Cognitive impairments are permanent conditions which can be acquired
such as resulting from traumatic brain injury or through substance abuse, or
genetic conditions that people are born with such as downs syndrome. People
with cognitive impairments such as intellectual disabilities 'are highly likely
to have severe limitations in all three core activities of daily
living—self-care, mobility and communication'. The AIHW noted that even for
people with cognitive impairment who can:
function relatively well in the familiar routines of
self-care and domestic life, and be independently mobile, people with
intellectual disability often have considerable difficulty in managing emotions
and relating to other people. It is therefore important to also consider the
level of support that is needed in non-core activity areas, especially making
friendships, maintaining relationships and interacting with others.
Cognitive impairments can co-exist with psychiatric impairments. The
next section will explore the conflation of cognitive and psychiatric
impairments within legislation.
Conflation of psychiatric and
Psychiatric and cognitive impairment are interchangeable within all
state and territory mental health and forensic mental health legislation. In a
paper entitled Disability at the margins: limits of the law, Professor Eileen
Baldry notes that:
Generally, cognitive impairment is elided in the law with
mental health impairment: that is, people with cognitive impairment usually
have been dealt with under mental health legislation. This regularly results in
cognitive being thought of as an illness, similar to mental illness, and
therefore to be treated in the same way.
The No End in Sight report by the Aboriginal Disability Justice
Campaign points to significant problems created by the conflation of
psychiatric and cognitive impairment within the forensic mental health
framework. The report found that most mental health legislation is founded on
the idea of treatable illness, whereby initial detention, treatment and
pathways to release are based on the premise that a person has a treatable
condition which rendered them unfit to plead or not guilty of the offence. This
premise is incompatible with the issue of cognitive impairment, which is
generally a permanent condition that is not treatable in the same way as a
mental illness. As such, a person with a cognitive impairment cannot meet the
basic requirements of release from an indefinite forensic mental health order, which
is an improvement in their condition.
With this in mind, the NSW Law Reform Commission offers two separate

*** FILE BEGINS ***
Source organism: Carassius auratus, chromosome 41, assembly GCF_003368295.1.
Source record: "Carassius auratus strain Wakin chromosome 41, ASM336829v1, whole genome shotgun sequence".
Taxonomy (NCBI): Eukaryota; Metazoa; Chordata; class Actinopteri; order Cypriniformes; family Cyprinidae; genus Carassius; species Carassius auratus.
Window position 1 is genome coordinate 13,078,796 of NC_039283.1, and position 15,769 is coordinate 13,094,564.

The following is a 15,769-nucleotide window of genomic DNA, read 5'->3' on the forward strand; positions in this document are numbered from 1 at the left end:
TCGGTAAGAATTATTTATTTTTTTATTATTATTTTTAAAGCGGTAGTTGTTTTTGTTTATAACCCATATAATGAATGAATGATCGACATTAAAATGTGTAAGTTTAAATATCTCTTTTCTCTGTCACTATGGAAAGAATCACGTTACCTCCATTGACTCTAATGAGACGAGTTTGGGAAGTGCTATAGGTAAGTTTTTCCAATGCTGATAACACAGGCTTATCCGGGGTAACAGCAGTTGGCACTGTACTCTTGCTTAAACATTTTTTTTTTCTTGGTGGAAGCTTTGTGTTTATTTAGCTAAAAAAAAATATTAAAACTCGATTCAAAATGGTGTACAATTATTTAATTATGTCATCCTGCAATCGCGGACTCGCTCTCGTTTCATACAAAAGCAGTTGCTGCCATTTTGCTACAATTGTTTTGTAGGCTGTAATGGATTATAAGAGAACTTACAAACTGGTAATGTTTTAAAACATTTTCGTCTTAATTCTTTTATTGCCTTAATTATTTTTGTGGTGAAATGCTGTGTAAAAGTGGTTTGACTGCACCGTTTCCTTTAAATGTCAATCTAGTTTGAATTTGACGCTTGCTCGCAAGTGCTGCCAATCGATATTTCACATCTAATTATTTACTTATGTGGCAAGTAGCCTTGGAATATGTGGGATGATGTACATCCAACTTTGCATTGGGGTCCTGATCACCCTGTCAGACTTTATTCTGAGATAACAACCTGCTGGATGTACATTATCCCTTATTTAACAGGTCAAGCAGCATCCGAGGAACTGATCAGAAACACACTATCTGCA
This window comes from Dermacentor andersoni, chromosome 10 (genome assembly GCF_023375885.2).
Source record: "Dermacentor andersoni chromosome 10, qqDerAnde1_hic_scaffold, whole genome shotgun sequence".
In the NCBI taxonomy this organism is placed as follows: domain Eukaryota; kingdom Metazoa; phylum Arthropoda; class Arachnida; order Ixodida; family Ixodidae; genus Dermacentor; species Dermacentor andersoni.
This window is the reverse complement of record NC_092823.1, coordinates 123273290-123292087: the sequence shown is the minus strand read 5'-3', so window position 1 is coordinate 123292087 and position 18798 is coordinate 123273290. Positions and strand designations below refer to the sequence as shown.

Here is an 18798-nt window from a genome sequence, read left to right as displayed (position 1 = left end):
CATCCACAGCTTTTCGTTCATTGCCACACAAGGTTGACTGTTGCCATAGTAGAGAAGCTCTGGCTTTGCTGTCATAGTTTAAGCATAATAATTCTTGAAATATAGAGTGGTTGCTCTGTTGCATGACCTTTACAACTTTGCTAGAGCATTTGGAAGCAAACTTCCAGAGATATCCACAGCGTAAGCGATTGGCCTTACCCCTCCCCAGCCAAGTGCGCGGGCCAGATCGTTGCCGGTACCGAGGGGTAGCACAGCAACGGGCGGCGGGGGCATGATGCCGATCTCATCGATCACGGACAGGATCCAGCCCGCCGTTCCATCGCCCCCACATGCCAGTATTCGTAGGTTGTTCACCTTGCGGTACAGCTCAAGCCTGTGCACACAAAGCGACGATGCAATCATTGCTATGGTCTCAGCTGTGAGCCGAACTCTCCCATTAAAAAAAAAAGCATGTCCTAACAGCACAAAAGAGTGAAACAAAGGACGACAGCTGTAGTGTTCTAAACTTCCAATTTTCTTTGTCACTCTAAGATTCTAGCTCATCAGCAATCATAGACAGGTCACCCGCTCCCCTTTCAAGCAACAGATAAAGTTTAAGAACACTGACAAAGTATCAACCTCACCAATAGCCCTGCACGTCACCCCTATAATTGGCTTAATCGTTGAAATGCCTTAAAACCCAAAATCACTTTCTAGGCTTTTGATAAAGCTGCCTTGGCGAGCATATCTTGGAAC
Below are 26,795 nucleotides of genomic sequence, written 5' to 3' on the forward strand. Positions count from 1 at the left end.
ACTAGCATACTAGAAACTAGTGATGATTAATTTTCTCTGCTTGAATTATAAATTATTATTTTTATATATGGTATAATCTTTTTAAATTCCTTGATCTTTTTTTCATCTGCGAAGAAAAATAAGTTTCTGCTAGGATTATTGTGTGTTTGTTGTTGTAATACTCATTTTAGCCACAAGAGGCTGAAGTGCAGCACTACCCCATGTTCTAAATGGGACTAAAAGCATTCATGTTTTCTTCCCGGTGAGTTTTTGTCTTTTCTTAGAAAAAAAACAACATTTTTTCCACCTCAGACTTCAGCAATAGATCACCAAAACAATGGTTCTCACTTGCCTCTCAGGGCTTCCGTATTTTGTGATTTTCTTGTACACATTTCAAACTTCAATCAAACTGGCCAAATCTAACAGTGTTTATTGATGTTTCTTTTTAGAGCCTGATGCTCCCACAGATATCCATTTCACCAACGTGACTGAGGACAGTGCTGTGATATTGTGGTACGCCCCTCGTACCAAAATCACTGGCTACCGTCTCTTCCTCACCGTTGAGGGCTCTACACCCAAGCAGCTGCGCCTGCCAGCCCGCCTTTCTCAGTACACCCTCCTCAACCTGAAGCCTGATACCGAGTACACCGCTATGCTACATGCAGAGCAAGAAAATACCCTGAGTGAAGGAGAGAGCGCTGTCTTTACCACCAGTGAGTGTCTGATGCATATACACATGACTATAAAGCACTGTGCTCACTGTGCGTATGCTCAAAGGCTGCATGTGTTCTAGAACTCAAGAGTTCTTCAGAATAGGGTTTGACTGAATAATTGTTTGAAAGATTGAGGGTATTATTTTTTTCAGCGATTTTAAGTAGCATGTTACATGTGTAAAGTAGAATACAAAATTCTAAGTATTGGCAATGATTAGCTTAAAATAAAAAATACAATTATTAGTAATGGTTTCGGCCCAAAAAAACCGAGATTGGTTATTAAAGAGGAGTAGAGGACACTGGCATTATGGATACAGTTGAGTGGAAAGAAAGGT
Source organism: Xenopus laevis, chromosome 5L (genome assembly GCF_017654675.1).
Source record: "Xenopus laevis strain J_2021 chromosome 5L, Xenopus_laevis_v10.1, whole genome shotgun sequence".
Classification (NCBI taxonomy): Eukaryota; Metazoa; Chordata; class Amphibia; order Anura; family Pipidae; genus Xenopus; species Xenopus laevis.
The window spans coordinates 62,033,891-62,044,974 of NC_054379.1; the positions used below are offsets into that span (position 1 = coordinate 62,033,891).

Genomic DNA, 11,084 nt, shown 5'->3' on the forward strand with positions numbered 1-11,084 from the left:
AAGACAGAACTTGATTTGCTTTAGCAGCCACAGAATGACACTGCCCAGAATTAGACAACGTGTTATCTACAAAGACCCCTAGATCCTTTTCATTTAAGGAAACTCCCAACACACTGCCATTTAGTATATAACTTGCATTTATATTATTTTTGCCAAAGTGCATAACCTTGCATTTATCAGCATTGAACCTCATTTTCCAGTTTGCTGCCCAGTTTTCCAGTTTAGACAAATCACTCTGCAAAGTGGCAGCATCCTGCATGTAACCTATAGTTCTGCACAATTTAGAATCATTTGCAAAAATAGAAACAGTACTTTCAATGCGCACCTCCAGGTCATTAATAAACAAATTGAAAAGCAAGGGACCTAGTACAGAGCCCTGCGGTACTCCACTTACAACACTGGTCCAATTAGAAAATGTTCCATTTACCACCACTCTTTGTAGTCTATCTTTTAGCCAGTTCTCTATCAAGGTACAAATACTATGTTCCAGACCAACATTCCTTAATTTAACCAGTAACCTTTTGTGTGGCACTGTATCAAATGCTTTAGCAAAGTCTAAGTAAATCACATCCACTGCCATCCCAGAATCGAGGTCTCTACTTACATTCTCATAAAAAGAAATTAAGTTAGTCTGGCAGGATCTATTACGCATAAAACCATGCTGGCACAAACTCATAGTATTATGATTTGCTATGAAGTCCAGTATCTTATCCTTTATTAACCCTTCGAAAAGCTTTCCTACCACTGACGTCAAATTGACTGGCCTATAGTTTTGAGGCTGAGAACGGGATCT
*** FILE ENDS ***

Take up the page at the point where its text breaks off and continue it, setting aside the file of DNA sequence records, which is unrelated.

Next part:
definitions for these concepts that reflect the respective temporary and
on-going nature of each condition. "Mental illness" (or psychiatric impairment)
temporary or continuing disturbance of thought mood, volition
perception or memory that impairs emotional wellbeing, judgment or behaviour so
as to affect functioning in
daily life to a material extent...
arise from anxiety, affective, and substance induced disorders or psychoses (although
not limited to these), but excludes personality disorders.
And "cognitive impairment" as an:
impairment in comprehension, reason, adaptive functioning, judgment, learning
or memory that is the result of any damage to, dysfunction, developmental delay
or deterioration of the brain or mind. It may arise from but is not limited to
intellectual disability, borderline intellectual functioning, dementias,
acquired brain injury, drug or alcohol related brain damage and autism spectrum
The terms "mental illness", "mental disorder" and
"cognitive and psychiatric impairments" are umbrella terms used to
describe a range of symptoms and illnesses that impact on a person's mental
processes of perception, memory, judgement and reasoning, or describe a
clinical diagnosis of a disease or disorder. Although legislation relevant to
this inquiry will be examined in later chapters, it is useful to highlight here
that this legislation does not specify the types of 'cognitive and psychiatric
impairments' that may lead to indefinite detention.
For the purposes of this inquiry:
cognitive impairments or conditions may include (but are not
limited to) acquired conditions such as acquired brain injuries (ABI) and
traumatic brain injuries (TBI) and progressive and degenerative neurological
diseases such as dementia and Parkinson's disease; intellectual disabilities
such as Downs syndrome, specific learning or attention deficit disorder,
developmental delay and severe autism; mental and behavioural disorders caused
by substance abuse (including foetal alcohol spectrum disorder); and
psychiatric impairments may include (but are not limited to)
bipolar affective disorder, schizophrenia, and major depressive episodes
leading to psychosis.
It is also possible that some psychiatric conditions lead to, or may co-exist
with cognitive impairments.
The committee also notes that for the purposes of this inquiry:
- indefinite detention includes all forms of secure accommodation of a
person without a specific date of release; and